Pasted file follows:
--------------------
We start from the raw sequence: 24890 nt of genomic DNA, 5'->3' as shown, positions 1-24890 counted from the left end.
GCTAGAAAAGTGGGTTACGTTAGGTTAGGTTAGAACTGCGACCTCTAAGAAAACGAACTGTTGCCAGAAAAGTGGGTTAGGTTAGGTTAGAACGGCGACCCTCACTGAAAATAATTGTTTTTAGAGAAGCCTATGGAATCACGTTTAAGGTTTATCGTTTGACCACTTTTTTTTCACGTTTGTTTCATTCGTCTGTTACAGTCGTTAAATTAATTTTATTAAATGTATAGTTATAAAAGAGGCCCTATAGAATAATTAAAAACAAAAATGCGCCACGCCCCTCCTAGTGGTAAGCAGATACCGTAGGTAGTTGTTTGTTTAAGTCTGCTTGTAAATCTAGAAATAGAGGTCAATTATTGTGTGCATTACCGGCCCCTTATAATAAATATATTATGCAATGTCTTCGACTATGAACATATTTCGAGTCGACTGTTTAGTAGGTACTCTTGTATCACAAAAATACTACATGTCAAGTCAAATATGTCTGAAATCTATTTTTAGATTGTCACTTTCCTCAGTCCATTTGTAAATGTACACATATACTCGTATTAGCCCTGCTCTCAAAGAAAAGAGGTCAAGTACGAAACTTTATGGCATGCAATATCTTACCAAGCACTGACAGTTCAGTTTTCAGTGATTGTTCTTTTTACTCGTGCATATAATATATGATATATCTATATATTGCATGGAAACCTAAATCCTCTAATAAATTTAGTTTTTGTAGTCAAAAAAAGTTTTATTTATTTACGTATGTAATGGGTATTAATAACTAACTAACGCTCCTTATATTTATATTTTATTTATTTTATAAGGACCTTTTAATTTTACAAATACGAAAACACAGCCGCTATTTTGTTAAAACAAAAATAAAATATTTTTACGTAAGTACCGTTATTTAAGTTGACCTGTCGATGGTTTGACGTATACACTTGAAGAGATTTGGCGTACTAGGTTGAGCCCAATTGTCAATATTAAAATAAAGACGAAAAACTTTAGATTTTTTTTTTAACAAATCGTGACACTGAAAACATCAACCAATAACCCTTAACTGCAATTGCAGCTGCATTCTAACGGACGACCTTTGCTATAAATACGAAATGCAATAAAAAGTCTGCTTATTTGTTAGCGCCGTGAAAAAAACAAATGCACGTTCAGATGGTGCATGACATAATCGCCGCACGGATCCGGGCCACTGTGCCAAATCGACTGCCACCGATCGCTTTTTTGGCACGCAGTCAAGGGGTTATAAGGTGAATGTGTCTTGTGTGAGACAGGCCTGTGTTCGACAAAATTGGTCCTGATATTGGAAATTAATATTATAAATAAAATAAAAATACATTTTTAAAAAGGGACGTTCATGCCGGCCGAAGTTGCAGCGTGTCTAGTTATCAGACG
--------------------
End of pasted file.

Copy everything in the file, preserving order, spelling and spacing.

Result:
We start from the raw sequence: 24890 nt of genomic DNA, 5'->3' as shown, positions 1-24890 counted from the left end.
GCTAGAAAAGTGGGTTACGTTAGGTTAGGTTAGAACTGCGACCTCTAAGAAAACGAACTGTTGCCAGAAAAGTGGGTTAGGTTAGGTTAGAACGGCGACCCTCACTGAAAATAATTGTTTTTAGAGAAGCCTATGGAATCACGTTTAAGGTTTATCGTTTGACCACTTTTTTTTCACGTTTGTTTCATTCGTCTGTTACAGTCGTTAAATTAATTTTATTAAATGTATAGTTATAAAAGAGGCCCTATAGAATAATTAAAAACAAAAATGCGCCACGCCCCTCCTAGTGGTAAGCAGATACCGTAGGTAGTTGTTTGTTTAAGTCTGCTTGTAAATCTAGAAATAGAGGTCAATTATTGTGTGCATTACCGGCCCCTTATAATAAATATATTATGCAATGTCTTCGACTATGAACATATTTCGAGTCGACTGTTTAGTAGGTACTCTTGTATCACAAAAATACTACATGTCAAGTCAAATATGTCTGAAATCTATTTTTAGATTGTCACTTTCCTCAGTCCATTTGTAAATGTACACATATACTCGTATTAGCCCTGCTCTCAAAGAAAAGAGGTCAAGTACGAAACTTTATGGCATGCAATATCTTACCAAGCACTGACAGTTCAGTTTTCAGTGATTGTTCTTTTTACTCGTGCATATAATATATGATATATCTATATATTGCATGGAAACCTAAATCCTCTAATAAATTTAGTTTTTGTAGTCAAAAAAAGTTTTATTTATTTACGTATGTAATGGGTATTAATAACTAACTAACGCTCCTTATATTTATATTTTATTTATTTTATAAGGACCTTTTAATTTTACAAATACGAAAACACAGCCGCTATTTTGTTAAAACAAAAATAAAATATTTTTACGTAAGTACCGTTATTTAAGTTGACCTGTCGATGGTTTGACGTATACACTTGAAGAGATTTGGCGTACTAGGTTGAGCCCAATTGTCAATATTAAAATAAAGACGAAAAACTTTAGATTTTTTTTTTAACAAATCGTGACACTGAAAACATCAACCAATAACCCTTAACTGCAATTGCAGCTGCATTCTAACGGACGACCTTTGCTATAAATACGAAATGCAATAAAAAGTCTGCTTATTTGTTAGCGCCGTGAAAAAAACAAATGCACGTTCAGATGGTGCATGACATAATCGCCGCACGGATCCGGGCCACTGTGCCAAATCGACTGCCACCGATCGCTTTTTTGGCACGCAGTCAAGGGGTTATAAGGTGAATGTGTCTTGTGTGAGACAGGCCTGTGTTCGACAAAATTGGTCCTGATATTGGAAATTAATATTATAAATAAAATAAAAATACATTTTTAAAAAGGGACGTTCATGCCGGCCGAAGTTGCAGCGTGTCTAGTTATCAGACG